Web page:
People’s views about Vision statements vary widely. Those organisations that spend hours of executive time crafting them must clearly subscribe to the view expressed by one of spy novelist, John Le Carre’s characters who was wont to say – “visions are like the stars; we cannot reach them but we are inspired by their presence”. In contrast, Eileen Shapiro in her excellent book – Fad Surfing in the Boardroom – defines a Vision statement as:
What Moses experienced when he wandered for too long in the desert; coordinated and persistent hallucinations characteristic of dementia and paranoid schizophrenia
My own view is closer to that of Eileen Shapiro’s. What’s the purpose of them? Presumably to inspire theiraudience with a call to action. But who are they targeted at? It can’t be the customer – most organisations do not publicise their Vision externally. Perhaps it’s the shareholders – do they feel comforted by the Vision statement in the Annual Report? Do they think that a company with a Vision statement is better run than one without? What about an organisation’s suppliers? Do they have a preference for dealing with customers that have a Vision statement? I doubt it.
No – my perception is that they are targeted at the organisation’s employees in a largely futile attempt to achieve greater employee engagement – to enhance the employee’s emotional connection to the organisation that results in greater discretionary effort. The problem is that they are just words and on my hierarchy of influence, words are way behind “actions” as a way to positively influence attitudes and behaviour. Indeed in a disturbing number of cases there is such a gulf between the lofty Vision and the reality that the Vision statement becomes a symptom of the credibility gap that separates executive management and the rest of an organisation’s employees.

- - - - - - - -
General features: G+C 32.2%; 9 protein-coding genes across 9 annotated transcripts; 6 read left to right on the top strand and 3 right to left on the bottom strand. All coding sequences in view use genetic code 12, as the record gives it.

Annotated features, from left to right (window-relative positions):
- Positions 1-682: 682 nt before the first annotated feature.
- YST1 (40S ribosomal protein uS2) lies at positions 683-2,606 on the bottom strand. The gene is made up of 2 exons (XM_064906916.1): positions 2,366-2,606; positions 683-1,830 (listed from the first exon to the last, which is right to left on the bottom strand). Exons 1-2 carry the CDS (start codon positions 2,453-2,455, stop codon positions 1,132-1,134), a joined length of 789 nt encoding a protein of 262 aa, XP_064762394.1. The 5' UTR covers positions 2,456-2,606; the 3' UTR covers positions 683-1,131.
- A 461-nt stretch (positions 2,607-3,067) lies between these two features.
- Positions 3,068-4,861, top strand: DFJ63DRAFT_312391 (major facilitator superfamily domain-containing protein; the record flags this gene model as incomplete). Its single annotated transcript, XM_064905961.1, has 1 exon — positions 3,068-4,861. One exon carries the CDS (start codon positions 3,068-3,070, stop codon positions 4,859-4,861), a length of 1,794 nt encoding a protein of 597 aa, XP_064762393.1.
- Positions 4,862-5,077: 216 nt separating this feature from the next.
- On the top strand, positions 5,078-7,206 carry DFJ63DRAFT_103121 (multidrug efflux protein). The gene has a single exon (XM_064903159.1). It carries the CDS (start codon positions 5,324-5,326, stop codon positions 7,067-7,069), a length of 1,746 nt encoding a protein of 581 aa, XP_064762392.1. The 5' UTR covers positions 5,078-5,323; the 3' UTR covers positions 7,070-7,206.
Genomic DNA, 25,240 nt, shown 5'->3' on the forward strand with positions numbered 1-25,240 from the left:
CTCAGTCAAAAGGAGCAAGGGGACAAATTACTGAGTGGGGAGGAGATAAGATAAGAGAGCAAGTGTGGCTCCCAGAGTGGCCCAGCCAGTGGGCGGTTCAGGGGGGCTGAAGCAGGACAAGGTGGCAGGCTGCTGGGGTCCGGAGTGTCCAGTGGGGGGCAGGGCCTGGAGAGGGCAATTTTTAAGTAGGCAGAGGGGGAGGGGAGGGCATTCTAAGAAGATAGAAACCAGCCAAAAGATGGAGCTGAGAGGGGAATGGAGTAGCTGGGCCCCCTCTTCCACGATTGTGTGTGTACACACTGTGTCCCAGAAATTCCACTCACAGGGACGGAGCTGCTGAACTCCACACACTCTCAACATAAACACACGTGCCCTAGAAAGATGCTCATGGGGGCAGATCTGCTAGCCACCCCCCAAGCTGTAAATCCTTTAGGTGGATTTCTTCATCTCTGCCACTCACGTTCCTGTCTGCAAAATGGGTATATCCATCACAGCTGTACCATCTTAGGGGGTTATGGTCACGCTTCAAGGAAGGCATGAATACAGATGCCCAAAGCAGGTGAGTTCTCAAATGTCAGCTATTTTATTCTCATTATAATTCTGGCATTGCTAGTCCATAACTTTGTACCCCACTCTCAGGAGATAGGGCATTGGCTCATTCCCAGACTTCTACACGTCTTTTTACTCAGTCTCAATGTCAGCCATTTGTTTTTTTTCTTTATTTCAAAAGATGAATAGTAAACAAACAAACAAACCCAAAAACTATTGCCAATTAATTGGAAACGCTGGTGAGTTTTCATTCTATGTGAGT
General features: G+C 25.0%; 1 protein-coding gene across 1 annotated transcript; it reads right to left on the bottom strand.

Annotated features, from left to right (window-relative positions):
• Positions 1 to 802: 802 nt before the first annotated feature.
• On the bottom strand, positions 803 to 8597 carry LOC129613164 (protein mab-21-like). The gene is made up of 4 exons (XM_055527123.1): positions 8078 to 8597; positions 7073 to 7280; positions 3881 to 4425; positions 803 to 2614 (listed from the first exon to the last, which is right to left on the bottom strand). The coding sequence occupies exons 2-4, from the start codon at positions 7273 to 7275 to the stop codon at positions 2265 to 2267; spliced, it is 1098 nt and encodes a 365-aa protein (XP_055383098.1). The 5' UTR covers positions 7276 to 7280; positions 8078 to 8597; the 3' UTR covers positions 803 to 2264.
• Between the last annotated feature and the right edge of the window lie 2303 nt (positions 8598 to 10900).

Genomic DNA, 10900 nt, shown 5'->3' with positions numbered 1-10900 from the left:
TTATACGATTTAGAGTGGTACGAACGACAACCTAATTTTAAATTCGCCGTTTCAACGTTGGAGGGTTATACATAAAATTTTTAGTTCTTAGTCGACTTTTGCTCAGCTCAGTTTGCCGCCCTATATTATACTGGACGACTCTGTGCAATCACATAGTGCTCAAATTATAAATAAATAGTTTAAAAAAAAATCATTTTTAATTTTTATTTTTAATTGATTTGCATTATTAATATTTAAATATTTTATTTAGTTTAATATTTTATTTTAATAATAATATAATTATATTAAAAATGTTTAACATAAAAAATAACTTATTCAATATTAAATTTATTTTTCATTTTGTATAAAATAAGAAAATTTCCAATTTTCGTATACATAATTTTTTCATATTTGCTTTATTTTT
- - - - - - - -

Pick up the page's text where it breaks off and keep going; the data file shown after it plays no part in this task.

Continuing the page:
My guess is that the only group who get excited by a Vision statement is the group of executives that created it in the first place – those that spent hours of debate over the nuances of each and every word.
I have a little more time for Mission statements providing they are simply a summary of the organisation’s activities, the markets they serve and the products and services they provide. Yet all too often they meet Eileen Shapiro’s definition.
- A short, specific statement of purpose, intended to serve as a loose musical score that motivates everyone to play the same tune without strict supervision;
- Frequently, an assertion of underlying commitment to some amalgam of “total quality”, “low-cost producer”, “empowered workforce”, “excellence”, “continuous improvement” and other bizbuz shibboleths that, although written for a specific organisation, are equally applicable to an aircraft manufacturer, a software development firm, a community hospital, a department store chain, or a local dry cleaner;
- In some companies, a talisman, hung in public spaces, to ward off evil spirits.
Don’t you love it?
The only thing I really have time for are Values … but that’s the subject of another blog.